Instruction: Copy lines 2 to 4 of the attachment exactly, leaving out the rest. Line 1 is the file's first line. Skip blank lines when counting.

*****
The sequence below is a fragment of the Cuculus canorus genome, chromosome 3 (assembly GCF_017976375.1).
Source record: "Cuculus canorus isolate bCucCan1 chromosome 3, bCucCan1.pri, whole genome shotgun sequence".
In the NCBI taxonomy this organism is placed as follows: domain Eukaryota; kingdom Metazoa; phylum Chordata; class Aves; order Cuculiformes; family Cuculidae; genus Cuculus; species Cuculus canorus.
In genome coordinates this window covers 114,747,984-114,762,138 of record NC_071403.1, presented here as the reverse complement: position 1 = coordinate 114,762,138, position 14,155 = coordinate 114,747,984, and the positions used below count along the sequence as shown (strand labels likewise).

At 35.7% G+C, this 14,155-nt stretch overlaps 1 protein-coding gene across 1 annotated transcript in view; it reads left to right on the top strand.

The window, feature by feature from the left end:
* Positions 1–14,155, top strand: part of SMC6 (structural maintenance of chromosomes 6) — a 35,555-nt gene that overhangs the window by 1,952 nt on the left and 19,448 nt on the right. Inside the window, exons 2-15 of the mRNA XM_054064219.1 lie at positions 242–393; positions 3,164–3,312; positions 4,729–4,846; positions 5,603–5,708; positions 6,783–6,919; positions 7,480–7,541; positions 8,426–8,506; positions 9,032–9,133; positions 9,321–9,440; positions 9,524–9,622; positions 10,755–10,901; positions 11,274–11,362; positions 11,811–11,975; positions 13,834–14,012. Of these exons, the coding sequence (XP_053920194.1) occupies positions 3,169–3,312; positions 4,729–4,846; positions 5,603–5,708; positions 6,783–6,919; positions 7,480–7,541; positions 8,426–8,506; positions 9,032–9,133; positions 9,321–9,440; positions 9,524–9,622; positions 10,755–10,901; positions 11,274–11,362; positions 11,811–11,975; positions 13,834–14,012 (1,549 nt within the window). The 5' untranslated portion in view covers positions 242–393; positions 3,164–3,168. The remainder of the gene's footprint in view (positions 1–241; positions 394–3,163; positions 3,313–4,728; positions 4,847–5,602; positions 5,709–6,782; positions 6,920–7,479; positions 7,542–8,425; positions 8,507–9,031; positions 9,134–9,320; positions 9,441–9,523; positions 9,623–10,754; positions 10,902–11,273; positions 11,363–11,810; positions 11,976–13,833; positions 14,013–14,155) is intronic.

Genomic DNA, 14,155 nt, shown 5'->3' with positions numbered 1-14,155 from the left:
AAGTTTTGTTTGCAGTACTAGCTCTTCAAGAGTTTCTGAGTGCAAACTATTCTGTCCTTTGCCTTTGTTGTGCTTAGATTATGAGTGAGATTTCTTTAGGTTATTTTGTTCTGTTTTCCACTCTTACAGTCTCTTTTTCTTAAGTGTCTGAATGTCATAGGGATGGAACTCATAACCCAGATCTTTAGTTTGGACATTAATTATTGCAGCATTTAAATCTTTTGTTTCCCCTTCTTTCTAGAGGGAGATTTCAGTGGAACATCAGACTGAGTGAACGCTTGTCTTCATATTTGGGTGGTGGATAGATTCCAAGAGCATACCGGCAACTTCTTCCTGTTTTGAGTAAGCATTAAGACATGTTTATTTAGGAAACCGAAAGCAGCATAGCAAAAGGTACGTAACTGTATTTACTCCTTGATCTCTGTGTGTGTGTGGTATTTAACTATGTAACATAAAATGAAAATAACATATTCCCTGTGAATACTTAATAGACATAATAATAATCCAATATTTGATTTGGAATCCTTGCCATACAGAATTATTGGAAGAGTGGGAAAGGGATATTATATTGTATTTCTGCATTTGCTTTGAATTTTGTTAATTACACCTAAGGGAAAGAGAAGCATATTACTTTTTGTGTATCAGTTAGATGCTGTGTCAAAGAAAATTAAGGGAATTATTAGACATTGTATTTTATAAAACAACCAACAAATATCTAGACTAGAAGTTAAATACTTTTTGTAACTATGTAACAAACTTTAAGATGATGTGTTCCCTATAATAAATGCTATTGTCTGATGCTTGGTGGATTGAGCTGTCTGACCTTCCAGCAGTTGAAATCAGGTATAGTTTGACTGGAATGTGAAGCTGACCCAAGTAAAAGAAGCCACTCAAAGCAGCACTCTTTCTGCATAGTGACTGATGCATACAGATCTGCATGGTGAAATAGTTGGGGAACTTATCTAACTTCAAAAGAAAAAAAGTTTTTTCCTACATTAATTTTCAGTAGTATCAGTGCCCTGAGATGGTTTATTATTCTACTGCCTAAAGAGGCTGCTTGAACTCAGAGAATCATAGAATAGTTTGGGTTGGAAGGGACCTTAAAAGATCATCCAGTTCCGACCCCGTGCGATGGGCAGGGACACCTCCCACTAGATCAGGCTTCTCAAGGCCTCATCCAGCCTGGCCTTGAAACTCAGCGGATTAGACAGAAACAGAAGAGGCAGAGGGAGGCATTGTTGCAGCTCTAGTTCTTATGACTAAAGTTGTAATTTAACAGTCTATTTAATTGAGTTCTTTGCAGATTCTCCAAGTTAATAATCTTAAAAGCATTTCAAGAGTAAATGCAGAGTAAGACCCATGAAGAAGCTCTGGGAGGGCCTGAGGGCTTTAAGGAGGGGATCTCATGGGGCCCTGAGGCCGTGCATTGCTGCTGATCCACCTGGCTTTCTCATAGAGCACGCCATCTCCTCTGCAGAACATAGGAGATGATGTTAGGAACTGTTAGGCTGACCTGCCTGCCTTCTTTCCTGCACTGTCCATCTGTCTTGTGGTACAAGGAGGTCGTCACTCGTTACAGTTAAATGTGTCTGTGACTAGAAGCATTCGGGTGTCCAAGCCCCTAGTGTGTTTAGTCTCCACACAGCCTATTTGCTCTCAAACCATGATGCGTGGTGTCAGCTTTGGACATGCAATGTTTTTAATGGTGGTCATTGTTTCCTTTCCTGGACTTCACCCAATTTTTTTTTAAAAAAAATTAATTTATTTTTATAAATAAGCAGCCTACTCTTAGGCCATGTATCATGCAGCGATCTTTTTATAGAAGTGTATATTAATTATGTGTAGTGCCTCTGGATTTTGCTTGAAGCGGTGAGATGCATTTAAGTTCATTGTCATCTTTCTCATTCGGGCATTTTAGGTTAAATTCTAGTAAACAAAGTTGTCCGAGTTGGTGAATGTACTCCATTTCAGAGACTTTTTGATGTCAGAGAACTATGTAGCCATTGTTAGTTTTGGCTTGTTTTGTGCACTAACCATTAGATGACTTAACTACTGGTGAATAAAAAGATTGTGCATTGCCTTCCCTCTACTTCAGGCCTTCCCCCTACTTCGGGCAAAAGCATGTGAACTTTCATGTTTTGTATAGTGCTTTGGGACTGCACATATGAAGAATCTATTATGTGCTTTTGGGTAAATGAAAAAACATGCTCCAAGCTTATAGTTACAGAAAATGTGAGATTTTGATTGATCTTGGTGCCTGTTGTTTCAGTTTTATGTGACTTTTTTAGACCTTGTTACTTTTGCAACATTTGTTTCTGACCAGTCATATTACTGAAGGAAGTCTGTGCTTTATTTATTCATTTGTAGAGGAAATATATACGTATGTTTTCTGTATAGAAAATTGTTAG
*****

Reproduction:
Source record: "Cuculus canorus isolate bCucCan1 chromosome 3, bCucCan1.pri, whole genome shotgun sequence".
In the NCBI taxonomy this organism is placed as follows: domain Eukaryota; kingdom Metazoa; phylum Chordata; class Aves; order Cuculiformes; family Cuculidae; genus Cuculus; species Cuculus canorus.
In genome coordinates this window covers 114,747,984-114,762,138 of record NC_071403.1, presented here as the reverse complement: position 1 = coordinate 114,762,138, position 14,155 = coordinate 114,747,984, and the positions used below count along the sequence as shown (strand labels likewise).